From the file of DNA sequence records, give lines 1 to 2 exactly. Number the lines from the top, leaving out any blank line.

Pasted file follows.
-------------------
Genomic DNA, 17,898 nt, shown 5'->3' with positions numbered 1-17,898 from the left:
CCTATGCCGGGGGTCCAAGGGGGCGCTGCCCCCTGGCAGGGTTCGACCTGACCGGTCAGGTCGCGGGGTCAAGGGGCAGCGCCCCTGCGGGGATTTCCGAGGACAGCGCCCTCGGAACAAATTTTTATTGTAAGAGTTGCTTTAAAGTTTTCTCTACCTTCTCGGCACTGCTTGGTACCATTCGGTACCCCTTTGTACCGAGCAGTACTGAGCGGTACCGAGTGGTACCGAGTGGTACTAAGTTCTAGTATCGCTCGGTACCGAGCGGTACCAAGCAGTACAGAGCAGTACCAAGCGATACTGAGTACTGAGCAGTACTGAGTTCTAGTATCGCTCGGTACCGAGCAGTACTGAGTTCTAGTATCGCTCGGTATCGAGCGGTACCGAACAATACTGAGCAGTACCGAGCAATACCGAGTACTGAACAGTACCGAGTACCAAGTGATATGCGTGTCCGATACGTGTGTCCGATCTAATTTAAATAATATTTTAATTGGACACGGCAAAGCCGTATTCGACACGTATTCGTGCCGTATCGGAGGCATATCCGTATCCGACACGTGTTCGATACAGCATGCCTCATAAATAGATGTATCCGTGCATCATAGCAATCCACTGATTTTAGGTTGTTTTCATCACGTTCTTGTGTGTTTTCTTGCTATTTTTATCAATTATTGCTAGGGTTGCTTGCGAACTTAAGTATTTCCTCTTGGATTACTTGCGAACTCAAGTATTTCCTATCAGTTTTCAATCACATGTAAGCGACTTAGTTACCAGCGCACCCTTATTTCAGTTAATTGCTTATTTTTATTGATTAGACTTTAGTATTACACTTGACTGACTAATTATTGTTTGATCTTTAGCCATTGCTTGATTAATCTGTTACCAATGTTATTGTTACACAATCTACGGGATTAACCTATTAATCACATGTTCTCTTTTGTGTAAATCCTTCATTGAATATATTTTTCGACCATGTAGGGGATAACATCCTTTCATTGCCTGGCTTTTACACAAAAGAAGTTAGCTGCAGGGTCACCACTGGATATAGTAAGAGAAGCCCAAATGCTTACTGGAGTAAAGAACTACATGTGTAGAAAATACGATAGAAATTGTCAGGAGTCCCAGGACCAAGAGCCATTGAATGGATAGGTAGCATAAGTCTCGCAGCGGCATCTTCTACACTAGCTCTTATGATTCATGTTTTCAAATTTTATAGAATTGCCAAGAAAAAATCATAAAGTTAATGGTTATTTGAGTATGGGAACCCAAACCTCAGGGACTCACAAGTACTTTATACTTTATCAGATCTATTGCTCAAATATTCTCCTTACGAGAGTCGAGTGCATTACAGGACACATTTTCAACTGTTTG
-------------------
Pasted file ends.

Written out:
Genomic DNA, 17,898 nt, shown 5'->3' with positions numbered 1-17,898 from the left:
CCTATGCCGGGGGTCCAAGGGGGCGCTGCCCCCTGGCAGGGTTCGACCTGACCGGTCAGGTCGCGGGGTCAAGGGGCAGCGCCCCTGCGGGGATTTCCGAGGACAGCGCCCTCGGAACAAATTTTTATTGTAAGAGTTGCTTTAAAGTTTTCTCTACCTTCTCGGCACTGCTTGGTACCATTCGGTACCCCTTTGTACCGAGCAGTACTGAGCGGTACCGAGTGGTACCGAGTGGTACTAAGTTCTAGTATCGCTCGGTACCGAGCGGTACCAAGCAGTACAGAGCAGTACCAAGCGATACTGAGTACTGAGCAGTACTGAGTTCTAGTATCGCTCGGTACCGAGCAGTACTGAGTTCTAGTATCGCTCGGTATCGAGCGGTACCGAACAATACTGAGCAGTACCGAGCAATACCGAGTACTGAACAGTACCGAGTACCAAGTGATATGCGTGTCCGATACGTGTGTCCGATCTAATTTAAATAATATTTTAATTGGACACGGCAAAGCCGTATTCGACACGTATTCGTGCCGTATCGGAGGCATATCCGTATCCGACACGTGTTCGATACAGCATGCCTCATAAATAGATGTATCCGTGCATCATAGCAATCCACTGATTTTAGGTTGTTTTCATCACGTTCTTGTGTGTTTTCTTGCTATTTTTATCAATTATTGCTAGGGTTGCTTGCGAACTTAAGTATTTCCTCTTGGATTACTTGCGAACTCAAGTATTTCCTATCAGTTTTCAATCACATGTAAGCGACTTAGTTACCAGCGCACCCTTATTTCAGTTAATTGCTTATTTTTATTGATTAGACTTTAGTATTACACTTGACTGACTAATTATTGTTTGATCTTTAGCCATTGCTTGATTAATCTGTTACCAATGTTATTGTTACACAATCTACGGGATTAACCTATTAATCACATGTTCTCTTTTGTGTAAATCCTTCATTGAATATATTTTTCGACCATGTAGGGGATAACATCCTTTCATTGCCTGGCTTTTACACAAAAGAAGTTAGCTGCAGGGTCACCACTGGATATAGTAAGAGAAGCCCAAATGCTTACTGGAGTAAAGAACTACATGTGTAGAAAATACGATAGAAATTGTCAGGAGTCCCAGGACCAAGAGCCATTGAATGGATAGGTAGCATAAGTCTCGCAGCGGCATCTTCTACACTAGCTCTTATGATTCATGTTTTCAAATTTTATAGAATTGCCAAGAAAAAATCATAAAGTTAATGGTTATTTGAGTATGGGAACCCAAACCTCAGGGACTCACAAGTACTTTATACTTTATCAGATCTATTGCTCAAATATTCTCCTTACGAGAGTCGAGTGCATTACAGGACACATTTTCAACTGTTTG